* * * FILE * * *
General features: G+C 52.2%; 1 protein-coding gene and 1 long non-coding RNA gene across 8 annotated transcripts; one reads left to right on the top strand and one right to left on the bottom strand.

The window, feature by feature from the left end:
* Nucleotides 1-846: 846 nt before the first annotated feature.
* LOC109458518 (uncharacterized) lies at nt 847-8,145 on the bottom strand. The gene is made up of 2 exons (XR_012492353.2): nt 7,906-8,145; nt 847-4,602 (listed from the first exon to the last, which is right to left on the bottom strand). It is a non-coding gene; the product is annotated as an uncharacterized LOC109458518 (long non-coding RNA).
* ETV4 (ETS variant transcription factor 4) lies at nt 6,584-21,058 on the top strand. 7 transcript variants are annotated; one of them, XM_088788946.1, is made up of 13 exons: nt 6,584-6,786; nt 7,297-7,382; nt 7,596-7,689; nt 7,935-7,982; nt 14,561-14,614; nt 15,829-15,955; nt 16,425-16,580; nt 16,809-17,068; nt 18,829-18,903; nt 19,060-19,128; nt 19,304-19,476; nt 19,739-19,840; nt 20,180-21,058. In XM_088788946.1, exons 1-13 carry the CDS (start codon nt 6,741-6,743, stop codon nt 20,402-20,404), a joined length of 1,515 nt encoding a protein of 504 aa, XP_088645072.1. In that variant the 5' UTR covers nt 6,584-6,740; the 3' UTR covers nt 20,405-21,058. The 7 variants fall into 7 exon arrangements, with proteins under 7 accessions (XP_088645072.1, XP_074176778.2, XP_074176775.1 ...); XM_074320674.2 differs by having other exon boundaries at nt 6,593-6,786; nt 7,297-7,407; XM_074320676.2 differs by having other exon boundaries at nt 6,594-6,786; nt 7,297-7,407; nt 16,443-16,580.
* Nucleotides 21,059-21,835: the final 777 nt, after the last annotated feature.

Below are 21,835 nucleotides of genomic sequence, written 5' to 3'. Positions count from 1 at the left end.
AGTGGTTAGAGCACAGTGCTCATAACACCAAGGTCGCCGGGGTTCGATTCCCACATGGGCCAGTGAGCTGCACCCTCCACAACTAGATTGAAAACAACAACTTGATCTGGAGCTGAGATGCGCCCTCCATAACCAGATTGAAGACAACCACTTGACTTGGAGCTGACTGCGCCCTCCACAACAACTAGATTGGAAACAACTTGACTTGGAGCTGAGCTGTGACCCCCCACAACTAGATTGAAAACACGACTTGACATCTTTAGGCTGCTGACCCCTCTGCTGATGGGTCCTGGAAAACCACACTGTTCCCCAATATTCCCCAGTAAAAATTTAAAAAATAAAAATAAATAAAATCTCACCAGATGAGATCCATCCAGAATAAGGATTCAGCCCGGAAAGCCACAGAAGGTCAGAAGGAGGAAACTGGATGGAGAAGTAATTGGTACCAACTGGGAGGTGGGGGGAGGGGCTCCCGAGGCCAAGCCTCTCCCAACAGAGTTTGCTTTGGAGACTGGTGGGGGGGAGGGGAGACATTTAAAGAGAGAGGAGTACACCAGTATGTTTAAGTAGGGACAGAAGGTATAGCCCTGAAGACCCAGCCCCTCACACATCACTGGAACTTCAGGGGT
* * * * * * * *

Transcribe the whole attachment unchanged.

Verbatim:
General features: G+C 52.2%; 1 protein-coding gene and 1 long non-coding RNA gene across 8 annotated transcripts; one reads left to right on the top strand and one right to left on the bottom strand.

The window, feature by feature from the left end:
* Nucleotides 1-846: 846 nt before the first annotated feature.
* LOC109458518 (uncharacterized) lies at nt 847-8,145 on the bottom strand. The gene is made up of 2 exons (XR_012492353.2): nt 7,906-8,145; nt 847-4,602 (listed from the first exon to the last, which is right to left on the bottom strand). It is a non-coding gene; the product is annotated as an uncharacterized LOC109458518 (long non-coding RNA).
* ETV4 (ETS variant transcription factor 4) lies at nt 6,584-21,058 on the top strand. 7 transcript variants are annotated; one of them, XM_088788946.1, is made up of 13 exons: nt 6,584-6,786; nt 7,297-7,382; nt 7,596-7,689; nt 7,935-7,982; nt 14,561-14,614; nt 15,829-15,955; nt 16,425-16,580; nt 16,809-17,068; nt 18,829-18,903; nt 19,060-19,128; nt 19,304-19,476; nt 19,739-19,840; nt 20,180-21,058. In XM_088788946.1, exons 1-13 carry the CDS (start codon nt 6,741-6,743, stop codon nt 20,402-20,404), a joined length of 1,515 nt encoding a protein of 504 aa, XP_088645072.1. In that variant the 5' UTR covers nt 6,584-6,740; the 3' UTR covers nt 20,405-21,058. The 7 variants fall into 7 exon arrangements, with proteins under 7 accessions (XP_088645072.1, XP_074176778.2, XP_074176775.1 ...); XM_074320674.2 differs by having other exon boundaries at nt 6,593-6,786; nt 7,297-7,407; XM_074320676.2 differs by having other exon boundaries at nt 6,594-6,786; nt 7,297-7,407; nt 16,443-16,580.
* Nucleotides 21,059-21,835: the final 777 nt, after the last annotated feature.

Below are 21,835 nucleotides of genomic sequence, written 5' to 3'. Positions count from 1 at the left end.
AGTGGTTAGAGCACAGTGCTCATAACACCAAGGTCGCCGGGGTTCGATTCCCACATGGGCCAGTGAGCTGCACCCTCCACAACTAGATTGAAAACAACAACTTGATCTGGAGCTGAGATGCGCCCTCCATAACCAGATTGAAGACAACCACTTGACTTGGAGCTGACTGCGCCCTCCACAACAACTAGATTGGAAACAACTTGACTTGGAGCTGAGCTGTGACCCCCCACAACTAGATTGAAAACACGACTTGACATCTTTAGGCTGCTGACCCCTCTGCTGATGGGTCCTGGAAAACCACACTGTTCCCCAATATTCCCCAGTAAAAATTTAAAAAATAAAAATAAATAAAATCTCACCAGATGAGATCCATCCAGAATAAGGATTCAGCCCGGAAAGCCACAGAAGGTCAGAAGGAGGAAACTGGATGGAGAAGTAATTGGTACCAACTGGGAGGTGGGGGGAGGGGCTCCCGAGGCCAAGCCTCTCCCAACAGAGTTTGCTTTGGAGACTGGTGGGGGGGAGGGGAGACATTTAAAGAGAGAGGAGTACACCAGTATGTTTAAGTAGGGACAGAAGGTATAGCCCTGAAGACCCAGCCCCTCACACATCACTGGAACTTCAGGGGT